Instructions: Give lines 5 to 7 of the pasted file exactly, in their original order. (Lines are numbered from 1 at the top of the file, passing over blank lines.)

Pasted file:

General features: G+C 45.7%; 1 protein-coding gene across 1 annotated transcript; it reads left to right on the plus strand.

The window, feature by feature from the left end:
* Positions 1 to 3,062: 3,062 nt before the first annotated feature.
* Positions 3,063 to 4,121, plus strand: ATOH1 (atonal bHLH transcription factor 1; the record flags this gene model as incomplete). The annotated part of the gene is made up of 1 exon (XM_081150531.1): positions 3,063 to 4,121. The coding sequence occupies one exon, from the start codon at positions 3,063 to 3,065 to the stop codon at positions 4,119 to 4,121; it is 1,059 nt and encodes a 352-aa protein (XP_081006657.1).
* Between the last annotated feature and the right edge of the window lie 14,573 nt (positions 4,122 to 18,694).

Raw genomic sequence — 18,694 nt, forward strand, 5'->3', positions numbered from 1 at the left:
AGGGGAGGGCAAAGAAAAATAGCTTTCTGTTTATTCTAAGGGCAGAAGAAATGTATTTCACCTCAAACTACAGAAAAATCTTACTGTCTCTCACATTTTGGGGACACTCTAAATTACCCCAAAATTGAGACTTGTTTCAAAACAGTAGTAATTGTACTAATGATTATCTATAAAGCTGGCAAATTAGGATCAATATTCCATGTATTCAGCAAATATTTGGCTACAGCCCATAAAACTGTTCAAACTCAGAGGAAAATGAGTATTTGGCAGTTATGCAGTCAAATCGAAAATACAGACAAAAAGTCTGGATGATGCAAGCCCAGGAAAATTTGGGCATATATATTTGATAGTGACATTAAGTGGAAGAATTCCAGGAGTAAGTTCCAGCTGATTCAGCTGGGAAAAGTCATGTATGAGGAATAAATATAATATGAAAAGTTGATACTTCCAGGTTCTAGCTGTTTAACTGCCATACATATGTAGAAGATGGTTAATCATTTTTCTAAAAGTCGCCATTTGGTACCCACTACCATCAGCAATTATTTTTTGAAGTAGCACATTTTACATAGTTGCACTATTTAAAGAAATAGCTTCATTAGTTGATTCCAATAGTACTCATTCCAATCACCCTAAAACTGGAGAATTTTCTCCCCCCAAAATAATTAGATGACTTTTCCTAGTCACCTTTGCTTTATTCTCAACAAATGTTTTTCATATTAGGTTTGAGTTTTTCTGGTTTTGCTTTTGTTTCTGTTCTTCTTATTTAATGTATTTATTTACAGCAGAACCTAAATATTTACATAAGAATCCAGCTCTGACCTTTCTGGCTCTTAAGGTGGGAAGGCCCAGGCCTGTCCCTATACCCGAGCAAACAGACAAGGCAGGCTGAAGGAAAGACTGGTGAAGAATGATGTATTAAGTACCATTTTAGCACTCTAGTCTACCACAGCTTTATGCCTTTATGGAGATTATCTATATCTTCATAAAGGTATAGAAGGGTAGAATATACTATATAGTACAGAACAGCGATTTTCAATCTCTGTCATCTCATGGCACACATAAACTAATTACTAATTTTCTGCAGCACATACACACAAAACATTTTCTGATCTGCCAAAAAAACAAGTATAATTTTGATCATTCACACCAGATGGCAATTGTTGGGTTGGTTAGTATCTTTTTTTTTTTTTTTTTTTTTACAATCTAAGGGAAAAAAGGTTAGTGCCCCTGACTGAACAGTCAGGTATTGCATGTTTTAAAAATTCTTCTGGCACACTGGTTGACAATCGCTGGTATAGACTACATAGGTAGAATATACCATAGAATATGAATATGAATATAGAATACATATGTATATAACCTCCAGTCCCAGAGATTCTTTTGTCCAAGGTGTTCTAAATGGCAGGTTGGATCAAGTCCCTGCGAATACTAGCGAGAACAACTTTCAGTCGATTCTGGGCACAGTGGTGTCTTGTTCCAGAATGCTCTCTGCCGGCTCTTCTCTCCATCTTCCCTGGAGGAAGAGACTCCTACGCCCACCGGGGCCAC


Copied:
* Between the last annotated feature and the right edge of the window lie 14,573 nt (positions 4,122 to 18,694).

Raw genomic sequence — 18,694 nt, forward strand, 5'->3', positions numbered from 1 at the left:
AGGGGAGGGCAAAGAAAAATAGCTTTCTGTTTATTCTAAGGGCAGAAGAAATGTATTTCACCTCAAACTACAGAAAAATCTTACTGTCTCTCACATTTTGGGGACACTCTAAATTACCCCAAAATTGAGACTTGTTTCAAAACAGTAGTAATTGTACTAATGATTATCTATAAAGCTGGCAAATTAGGATCAATATTCCATGTATTCAGCAAATATTTGGCTACAGCCCATAAAACTGTTCAAACTCAGAGGAAAATGAGTATTTGGCAGTTATGCAGTCAAATCGAAAATACAGACAAAAAGTCTGGATGATGCAAGCCCAGGAAAATTTGGGCATATATATTTGATAGTGACATTAAGTGGAAGAATTCCAGGAGTAAGTTCCAGCTGATTCAGCTGGGAAAAGTCATGTATGAGGAATAAATATAATATGAAAAGTTGATACTTCCAGGTTCTAGCTGTTTAACTGCCATACATATGTAGAAGATGGTTAATCATTTTTCTAAAAGTCGCCATTTGGTACCCACTACCATCAGCAATTATTTTTTGAAGTAGCACATTTTACATAGTTGCACTATTTAAAGAAATAGCTTCATTAGTTGATTCCAATAGTACTCATTCCAATCACCCTAAAACTGGAGAATTTTCTCCCCCCAAAATAATTAGATGACTTTTCCTAGTCACCTTTGCTTTATTCTCAACAAATGTTTTTCATATTAGGTTTGAGTTTTTCTGGTTTTGCTTTTGTTTCTGTTCTTCTTATTTAATGTATTTATTTACAGCAGAACCTAAATATTTACATAAGAATCCAGCTCTGACCTTTCTGGCTCTTAAGGTGGGAAGGCCCAGGCCTGTCCCTATACCCGAGCAAACAGACAAGGCAGGCTGAAGGAAAGACTGGTGAAGAATGATGTATTAAGTACCATTTTAGCACTCTAGTCTACCACAGCTTTATGCCTTTATGGAGATTATCTATATCTTCATAAAGGTATAGAAGGGTAGAATATACTATATAGTACAGAACAGCGATTTTCAATCTCTGTCATCTCATGGCACACATAAACTAATTACTAATTTTCTGCAGCACATACACACAAAACATTTTCTGATCTGCCAAAAAAACAAGTATAATTTTGATCATTCACACCAGATGGCAATTGTTGGGTTGGTTAGTATCTTTTTTTTTTTTTTTTTTTTTACAATCTAAGGGAAAAAAGGTTAGTGCCCCTGACTGAACAGTCAGGTATTGCATGTTTTAAAAATTCTTCTGGCACACTGGTTGACAATCGCTGGTATAGACTACATAGGTAGAATATACCATAGAATATGAATATGAATATAGAATACATATGTATATAACCTCCAGTCCCAGAGATTCTTTTGTCCAAGGTGTTCTAAATGGCAGGTTGGATCAAGTCCCTGCGAATACTAGCGAGAACAACTTTCAGTCGATTCTGGGCACAGTGGTGTCTTGTTCCAGAATGCTCTCTGCCGGCTCTTCTCTCCATCTTCCCTGGAGGAAGAGACTCCTACGCCCACCGGGGCCAC